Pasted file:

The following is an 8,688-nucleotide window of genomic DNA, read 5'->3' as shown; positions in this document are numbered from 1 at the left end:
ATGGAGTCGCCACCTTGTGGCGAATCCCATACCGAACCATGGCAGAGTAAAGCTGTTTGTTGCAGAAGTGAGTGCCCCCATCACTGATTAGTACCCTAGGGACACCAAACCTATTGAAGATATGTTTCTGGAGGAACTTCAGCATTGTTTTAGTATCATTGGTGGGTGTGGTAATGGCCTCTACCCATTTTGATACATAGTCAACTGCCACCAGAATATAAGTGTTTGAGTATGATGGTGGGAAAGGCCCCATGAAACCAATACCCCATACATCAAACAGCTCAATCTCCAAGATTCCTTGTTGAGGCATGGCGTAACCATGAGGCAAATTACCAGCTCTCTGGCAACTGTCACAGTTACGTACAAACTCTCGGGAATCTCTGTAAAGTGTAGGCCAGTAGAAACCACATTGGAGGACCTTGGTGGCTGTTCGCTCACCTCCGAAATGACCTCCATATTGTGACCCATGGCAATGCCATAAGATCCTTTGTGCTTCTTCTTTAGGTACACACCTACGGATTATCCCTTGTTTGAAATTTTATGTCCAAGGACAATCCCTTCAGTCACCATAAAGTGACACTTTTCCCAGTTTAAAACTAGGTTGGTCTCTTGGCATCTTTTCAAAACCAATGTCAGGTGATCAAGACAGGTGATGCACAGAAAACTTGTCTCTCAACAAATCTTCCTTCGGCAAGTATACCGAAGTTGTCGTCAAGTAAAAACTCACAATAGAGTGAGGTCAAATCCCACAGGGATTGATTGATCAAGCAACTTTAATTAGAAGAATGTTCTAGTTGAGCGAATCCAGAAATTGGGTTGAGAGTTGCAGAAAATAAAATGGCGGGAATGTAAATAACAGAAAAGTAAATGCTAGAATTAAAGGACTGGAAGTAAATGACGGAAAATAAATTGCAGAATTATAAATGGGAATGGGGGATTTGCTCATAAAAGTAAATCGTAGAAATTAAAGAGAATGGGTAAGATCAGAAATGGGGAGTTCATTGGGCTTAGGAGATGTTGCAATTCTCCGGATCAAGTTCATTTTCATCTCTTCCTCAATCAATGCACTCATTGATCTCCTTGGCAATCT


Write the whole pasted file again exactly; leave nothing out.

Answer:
The following is an 8,688-nucleotide window of genomic DNA, read 5'->3' as shown; positions in this document are numbered from 1 at the left end:
ATGGAGTCGCCACCTTGTGGCGAATCCCATACCGAACCATGGCAGAGTAAAGCTGTTTGTTGCAGAAGTGAGTGCCCCCATCACTGATTAGTACCCTAGGGACACCAAACCTATTGAAGATATGTTTCTGGAGGAACTTCAGCATTGTTTTAGTATCATTGGTGGGTGTGGTAATGGCCTCTACCCATTTTGATACATAGTCAACTGCCACCAGAATATAAGTGTTTGAGTATGATGGTGGGAAAGGCCCCATGAAACCAATACCCCATACATCAAACAGCTCAATCTCCAAGATTCCTTGTTGAGGCATGGCGTAACCATGAGGCAAATTACCAGCTCTCTGGCAACTGTCACAGTTACGTACAAACTCTCGGGAATCTCTGTAAAGTGTAGGCCAGTAGAAACCACATTGGAGGACCTTGGTGGCTGTTCGCTCACCTCCGAAATGACCTCCATATTGTGACCCATGGCAATGCCATAAGATCCTTTGTGCTTCTTCTTTAGGTACACACCTACGGATTATCCCTTGTTTGAAATTTTATGTCCAAGGACAATCCCTTCAGTCACCATAAAGTGACACTTTTCCCAGTTTAAAACTAGGTTGGTCTCTTGGCATCTTTTCAAAACCAATGTCAGGTGATCAAGACAGGTGATGCACAGAAAACTTGTCTCTCAACAAATCTTCCTTCGGCAAGTATACCGAAGTTGTCGTCAAGTAAAAACTCACAATAGAGTGAGGTCAAATCCCACAGGGATTGATTGATCAAGCAACTTTAATTAGAAGAATGTTCTAGTTGAGCGAATCCAGAAATTGGGTTGAGAGTTGCAGAAAATAAAATGGCGGGAATGTAAATAACAGAAAAGTAAATGCTAGAATTAAAGGACTGGAAGTAAATGACGGAAAATAAATTGCAGAATTATAAATGGGAATGGGGGATTTGCTCATAAAAGTAAATCGTAGAAATTAAAGAGAATGGGTAAGATCAGAAATGGGGAGTTCATTGGGCTTAGGAGATGTTGCAATTCTCCGGATCAAGTTCATTTTCATCTCTTCCTCAATCAATGCACTCATTGATCTCCTTGGCAATCT